Over the course of its first four episodes, The Shadow Line has matured from an overwrought, rather confused melodrama plagued with florid verbosity into one of the BBC’s best thrillers in a very long time. In the fifth instalment, it gets even better.
Harvey Wratten’s missing partner Peter Glickman, previously no more than a phantom presence in picture frames, is finally tracked down to a clockmakers in Dublin by Gatehouse (Stephen Rea). However, the perpetually be-coated one is finally matched for Machiavellianism by Glickman (Anthony Sher), who is unmoved by the arrival of his onetime superior.
‘Hello James,’ says Glickman without turning round. ‘Peter,’ Gatehouse acknowledges from behind the colourful drapes hanging in the doorway, ‘you’re not surprised.’ ‘I saw you in the shadows.’ ‘So you knew where to look.’ ‘Where else would you be?’
The exchange between the two men is delivered in voices that are almost exactly the same in timbre, cadence and accent: the dry, emotionless discourse of two semi-retired university professors speaking of the mechanics of ships in glass bottles. Yet the topic of conversation is criminal empires, multi-million pound deals and brutal murder; and it ends with the first of the episode’s two explosive climaxes.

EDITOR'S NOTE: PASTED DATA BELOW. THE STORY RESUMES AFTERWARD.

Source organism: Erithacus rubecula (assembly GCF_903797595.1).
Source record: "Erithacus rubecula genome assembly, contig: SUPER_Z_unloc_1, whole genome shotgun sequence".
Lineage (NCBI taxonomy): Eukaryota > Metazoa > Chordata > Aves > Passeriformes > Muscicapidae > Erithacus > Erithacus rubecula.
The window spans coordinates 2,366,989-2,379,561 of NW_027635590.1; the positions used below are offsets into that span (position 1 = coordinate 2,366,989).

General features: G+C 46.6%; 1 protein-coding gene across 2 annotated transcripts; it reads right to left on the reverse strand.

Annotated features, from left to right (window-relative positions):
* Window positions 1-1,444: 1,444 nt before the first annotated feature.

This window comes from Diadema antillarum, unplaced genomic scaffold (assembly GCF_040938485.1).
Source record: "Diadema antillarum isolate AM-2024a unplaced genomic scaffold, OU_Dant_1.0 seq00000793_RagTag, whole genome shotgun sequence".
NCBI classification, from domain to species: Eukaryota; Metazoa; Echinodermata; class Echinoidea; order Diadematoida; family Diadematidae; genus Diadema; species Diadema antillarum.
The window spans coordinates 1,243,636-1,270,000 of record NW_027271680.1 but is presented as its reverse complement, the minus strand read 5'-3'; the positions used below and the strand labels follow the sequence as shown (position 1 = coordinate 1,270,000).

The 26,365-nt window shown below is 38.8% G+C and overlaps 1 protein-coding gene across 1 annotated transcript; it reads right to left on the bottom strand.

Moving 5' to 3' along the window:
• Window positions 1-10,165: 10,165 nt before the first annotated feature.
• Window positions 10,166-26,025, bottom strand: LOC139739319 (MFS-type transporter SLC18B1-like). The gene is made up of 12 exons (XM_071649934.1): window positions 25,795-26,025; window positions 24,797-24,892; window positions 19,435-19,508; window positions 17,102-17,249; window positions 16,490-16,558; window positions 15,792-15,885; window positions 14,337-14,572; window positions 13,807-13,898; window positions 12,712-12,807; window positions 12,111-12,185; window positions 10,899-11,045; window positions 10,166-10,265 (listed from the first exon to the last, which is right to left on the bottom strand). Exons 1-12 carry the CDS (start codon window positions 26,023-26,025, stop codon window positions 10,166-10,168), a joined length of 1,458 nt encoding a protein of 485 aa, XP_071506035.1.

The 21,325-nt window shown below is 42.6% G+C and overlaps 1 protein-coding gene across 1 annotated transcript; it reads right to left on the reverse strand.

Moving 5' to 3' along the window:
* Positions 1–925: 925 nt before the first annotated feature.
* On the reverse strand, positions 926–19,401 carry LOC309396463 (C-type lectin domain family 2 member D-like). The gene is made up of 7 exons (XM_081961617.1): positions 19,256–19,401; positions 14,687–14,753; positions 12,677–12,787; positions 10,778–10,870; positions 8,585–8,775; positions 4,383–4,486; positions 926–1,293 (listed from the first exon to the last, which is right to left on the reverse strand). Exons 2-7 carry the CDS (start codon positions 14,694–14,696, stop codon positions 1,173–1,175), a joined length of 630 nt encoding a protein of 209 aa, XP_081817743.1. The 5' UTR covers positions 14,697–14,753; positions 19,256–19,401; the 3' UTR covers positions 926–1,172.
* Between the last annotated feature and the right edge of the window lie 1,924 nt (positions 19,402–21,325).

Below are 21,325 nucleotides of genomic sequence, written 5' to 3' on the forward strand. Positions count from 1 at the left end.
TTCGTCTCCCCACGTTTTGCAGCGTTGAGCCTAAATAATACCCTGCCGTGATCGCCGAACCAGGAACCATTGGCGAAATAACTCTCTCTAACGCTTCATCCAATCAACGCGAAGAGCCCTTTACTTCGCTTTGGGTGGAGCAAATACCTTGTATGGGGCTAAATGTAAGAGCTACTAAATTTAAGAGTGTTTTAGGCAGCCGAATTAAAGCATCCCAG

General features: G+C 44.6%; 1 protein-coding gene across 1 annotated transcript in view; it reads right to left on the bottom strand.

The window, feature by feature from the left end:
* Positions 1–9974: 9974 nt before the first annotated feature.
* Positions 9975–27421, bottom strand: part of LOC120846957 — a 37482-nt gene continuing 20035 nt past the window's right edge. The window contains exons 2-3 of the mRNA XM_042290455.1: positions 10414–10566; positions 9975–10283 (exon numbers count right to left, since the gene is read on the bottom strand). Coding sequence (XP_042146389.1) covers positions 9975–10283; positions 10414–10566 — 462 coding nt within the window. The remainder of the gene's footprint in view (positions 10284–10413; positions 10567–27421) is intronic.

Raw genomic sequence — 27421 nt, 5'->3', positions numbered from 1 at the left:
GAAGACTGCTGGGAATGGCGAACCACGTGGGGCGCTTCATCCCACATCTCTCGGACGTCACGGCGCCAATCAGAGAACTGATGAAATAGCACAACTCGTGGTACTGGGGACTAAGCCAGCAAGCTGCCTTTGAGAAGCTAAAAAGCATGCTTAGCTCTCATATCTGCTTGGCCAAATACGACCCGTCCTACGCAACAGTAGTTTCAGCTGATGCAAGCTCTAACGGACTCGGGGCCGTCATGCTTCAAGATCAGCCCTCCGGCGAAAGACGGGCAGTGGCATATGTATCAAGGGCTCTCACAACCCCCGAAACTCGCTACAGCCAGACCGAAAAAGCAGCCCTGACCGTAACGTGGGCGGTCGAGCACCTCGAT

Elsewhere, DI Jonah Gabriel (Chiwetel Ejiofor) learns how deep and endemic the corruption within the ranks of the police has become during a fraught conversation with his boss Superintendent Patterson (Richard Lintern) and his boss’s boss Commander Khokar (Ace Bhatti). ‘I’m not one of you,’ the amnesiac detective insists to his shady superiors, but at the same time he is finally coming to grasp the origin of the case of money in his closet – is this last bastion of virtue within the force as bent as everyone else after all? It’s a gripping scene, fizzing with tension that even an over-the-top screaming match between Ejiofor and Lintern cannot dissipate.
On the other side of the shadow line, Joseph Bede (Christopher Eccleston), desperately trying to salvage the collapsing drug deal that was supposed to be his ticket out of organised crime, seeks solace with Glickman’s girlfriend Petra (Eve Best) and finds an unexpected ally in teenage prostitute Ratallack (Freddy Fox), who, it rapidly becomes clear, is a good deal more than just a pretty boy with a nice line in catty snark. The offer he makes leaves Bede’s assistant Maurice Crace (Malcolm Storry) spluttering: ‘Jesus, Joseph! The kid’s not even old enough to drive a car!’ and another of the principal characters hanging lifelessly from the struts of a motorway overpass while ‘Some Enchanted Evening’ soars on the soundtrack. It’s an almost operatic end to an episode where the theatricality of the series has found a perfect balance with the grittiness of the subject matter.
Those who have stuck with The Shadow Line through its more prosy and bombastic excesses are now being richly rewarded for their persistence and patience. If the ongoing progression and improvement continues at the same rate, the final two episodes will be simply unmissable.
Airs at 9pm on Thursday 2nd June 2011 on BBC Two.